High-speed, strip-fed punch presses are a common source of noise. In one company, a press used for stamping electrical trip-catch components caused A-weighted levels of 101 dB when running at 271 strokes per minute.
The major noise radiating areas were the legs on which the press frame sat. As these were welded, they were prone to transmit vibration with little or no damping.
To reduce the transmission of mechanical vibration from the press frame to its supporting legs, it was decided to insert 6 mm thick composite pads between them. The area and arrangement of the isolating material was selected to provide a resonant frequency of 65 Hz on both legs, below both the frequency of all major structural resonance and the frequency of maximum acoustic radiation. Care was taken to ensure that there was no mechanical link between the press frame and legs.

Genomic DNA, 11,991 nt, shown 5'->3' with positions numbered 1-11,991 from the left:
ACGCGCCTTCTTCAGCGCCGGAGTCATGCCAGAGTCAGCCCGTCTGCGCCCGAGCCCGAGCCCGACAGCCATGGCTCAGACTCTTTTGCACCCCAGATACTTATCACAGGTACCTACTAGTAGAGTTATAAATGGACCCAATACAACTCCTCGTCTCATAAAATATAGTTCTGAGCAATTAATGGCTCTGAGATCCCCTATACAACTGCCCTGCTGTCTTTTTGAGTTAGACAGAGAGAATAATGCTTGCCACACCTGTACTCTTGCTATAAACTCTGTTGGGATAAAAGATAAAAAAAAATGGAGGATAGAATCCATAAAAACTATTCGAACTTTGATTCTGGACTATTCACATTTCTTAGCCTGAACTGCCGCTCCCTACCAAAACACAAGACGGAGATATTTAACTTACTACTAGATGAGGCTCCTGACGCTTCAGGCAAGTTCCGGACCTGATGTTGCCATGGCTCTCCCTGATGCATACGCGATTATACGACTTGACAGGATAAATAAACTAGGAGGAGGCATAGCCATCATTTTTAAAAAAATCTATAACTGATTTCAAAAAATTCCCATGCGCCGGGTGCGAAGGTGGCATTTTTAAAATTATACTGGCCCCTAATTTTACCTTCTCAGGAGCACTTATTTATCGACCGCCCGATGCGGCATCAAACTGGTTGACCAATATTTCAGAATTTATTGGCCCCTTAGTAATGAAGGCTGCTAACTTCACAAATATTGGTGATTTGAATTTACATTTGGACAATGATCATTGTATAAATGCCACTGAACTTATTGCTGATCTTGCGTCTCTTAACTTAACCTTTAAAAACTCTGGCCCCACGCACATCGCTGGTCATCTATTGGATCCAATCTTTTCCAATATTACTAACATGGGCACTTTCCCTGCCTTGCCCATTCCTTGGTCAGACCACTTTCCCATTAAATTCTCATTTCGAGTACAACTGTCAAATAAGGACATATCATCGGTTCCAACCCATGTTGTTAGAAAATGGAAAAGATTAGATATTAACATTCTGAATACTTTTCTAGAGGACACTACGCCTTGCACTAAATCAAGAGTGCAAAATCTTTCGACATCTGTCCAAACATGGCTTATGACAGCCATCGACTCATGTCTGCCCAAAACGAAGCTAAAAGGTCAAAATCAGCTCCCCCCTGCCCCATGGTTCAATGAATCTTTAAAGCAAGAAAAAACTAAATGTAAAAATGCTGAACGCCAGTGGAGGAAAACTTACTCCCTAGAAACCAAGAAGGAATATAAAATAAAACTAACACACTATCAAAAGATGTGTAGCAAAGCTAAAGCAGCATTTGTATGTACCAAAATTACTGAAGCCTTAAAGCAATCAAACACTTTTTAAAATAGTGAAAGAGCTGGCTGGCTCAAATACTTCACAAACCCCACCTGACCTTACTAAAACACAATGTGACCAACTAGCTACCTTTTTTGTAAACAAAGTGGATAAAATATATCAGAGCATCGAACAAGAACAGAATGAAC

Other work was carried out to reduce noise radiated by the press manufacturer's acoustic guards which had been subjected to the same vibration. This was achieved by applying a layer of self-adhesive damping sheet to the sheet metal surfaces of the guards.
£50 for materials. (1995)
A noise reduction of about 9 dB. The treatment had no effect on machine operation, access or maintenance.
Consultants were Industrial Noise and Vibration Centre.